A: For designers who want to learn more about UHDI, there are a limited number of resources. I would start with Tara Dunn’s Altium blogs and her I-Connect007 columns, which often cover semi-additive and UHDI. Anyone considering moving into ultra HDI should follow the NCAB blogs, available on our website and on LinkedIn. Read everything that you can.
Q: What advice would you give designers who are considering moving into UHDI?
A: The best advice I can offer is to find a supplier and be sure that you design within their capabilities. NCAB has a plan to be providing high-mix, low-volume UHDI starting as early as 2023. Today all factories that offer less than 35-micron traces have extremely long lead times. Not to sound commercial, but NCAB Group has a clear plan to change that. We are not there yet but will be very soon.
I am leading the NCAB Technical Council, and one of the focus teams is working actively with ultra HDI. As soon as we have a factory that can offer shorter lead times on UHDI, we will develop design guidelines and webinars, and provide workable parameters for designers. We need safe parameters to secure manufacturing yields and product quality from the start. It is paramount for NCAB Group to be transparent about what we can offer and how ready we are with new technologies.
This interview originally appeared in the October 2022 issue of Design007 Magazine.
The "Global Copper Clad Laminates Market (by Type, Application, Reinforcement Material, & Region): Insights and Forecast with Potential Impact of COVID-19 (2023-2028)" report has been added to ResearchAndMarkets.com's offering.
The SCHMID Group, a global solution provider for the high-tech electronics, photovoltaics, glass and energy systems industries, will be exhibiting at productronica in Munich from November 14 – 17, 2023.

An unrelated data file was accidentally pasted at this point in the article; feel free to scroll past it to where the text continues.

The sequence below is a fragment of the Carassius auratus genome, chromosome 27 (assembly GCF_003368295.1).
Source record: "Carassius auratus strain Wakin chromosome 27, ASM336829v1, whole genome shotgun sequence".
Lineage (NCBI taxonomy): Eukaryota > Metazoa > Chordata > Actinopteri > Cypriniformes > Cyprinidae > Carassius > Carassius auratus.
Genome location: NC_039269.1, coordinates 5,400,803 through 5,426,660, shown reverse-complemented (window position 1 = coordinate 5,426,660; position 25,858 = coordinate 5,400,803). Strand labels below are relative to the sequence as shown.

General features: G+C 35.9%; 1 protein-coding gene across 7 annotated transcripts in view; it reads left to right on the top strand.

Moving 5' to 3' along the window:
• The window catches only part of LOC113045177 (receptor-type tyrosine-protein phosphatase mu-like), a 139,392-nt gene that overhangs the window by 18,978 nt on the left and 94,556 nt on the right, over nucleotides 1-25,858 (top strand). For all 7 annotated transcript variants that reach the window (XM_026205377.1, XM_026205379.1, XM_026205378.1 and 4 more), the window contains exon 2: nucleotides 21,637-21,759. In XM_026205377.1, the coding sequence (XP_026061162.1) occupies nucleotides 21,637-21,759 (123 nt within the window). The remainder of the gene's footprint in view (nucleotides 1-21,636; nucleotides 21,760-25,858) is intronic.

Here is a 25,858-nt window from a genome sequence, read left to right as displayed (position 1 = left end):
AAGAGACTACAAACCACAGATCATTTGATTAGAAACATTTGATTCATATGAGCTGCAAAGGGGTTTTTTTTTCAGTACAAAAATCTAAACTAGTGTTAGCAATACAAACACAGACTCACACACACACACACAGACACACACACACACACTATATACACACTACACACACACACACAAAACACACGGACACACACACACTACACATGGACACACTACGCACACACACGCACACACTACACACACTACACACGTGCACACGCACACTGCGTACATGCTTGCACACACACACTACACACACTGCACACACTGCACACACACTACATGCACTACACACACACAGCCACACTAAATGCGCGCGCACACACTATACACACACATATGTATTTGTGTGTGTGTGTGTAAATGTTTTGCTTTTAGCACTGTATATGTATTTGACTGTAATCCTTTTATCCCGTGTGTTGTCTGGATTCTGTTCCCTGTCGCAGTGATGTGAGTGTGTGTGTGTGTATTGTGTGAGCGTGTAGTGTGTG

The topic of intrinsic copper structure has been largely neglected in discussions regarding the PCB fabrication quality control process. At face value, this seems especially strange considering that copper has been the primary conductor in all wiring boards and substrates since they were first invented. IPC and other standards almost exclusively address copper thickness with some mild attention being paid to surface structure for signal loss-mitigation/coarse properties.
At PCB West, I sat down for an interview with John Andresakis, the director of business development for Quantic Ohmega. I asked John to update us on the company’s newest materials, trends in advanced materials, and the integration of Ticer Technologies, which Quantic acquired in 2021. As John explains, much of the excitement in materials focuses on laminates with lower and lower dielectric constants.
Printed circuit board (PCB) reliability testing is generally performed by exposing the board to various mechanical, electrical, and/or thermal stimuli delineated by IPC standards, and then evaluating any resulting failure modes. Thermal shock testing is one type of reliability test that involves repeatedly exposing the PCB test board to a 288°C pot of molten solder for a specific time (typically 10 seconds) and measuring the number of cycles it takes for a board’s copper layer to separate from the organic dielectric layer. If there is no delamination, fabricators can rest assured that the board will perform within expected temperature tolerances in the real world.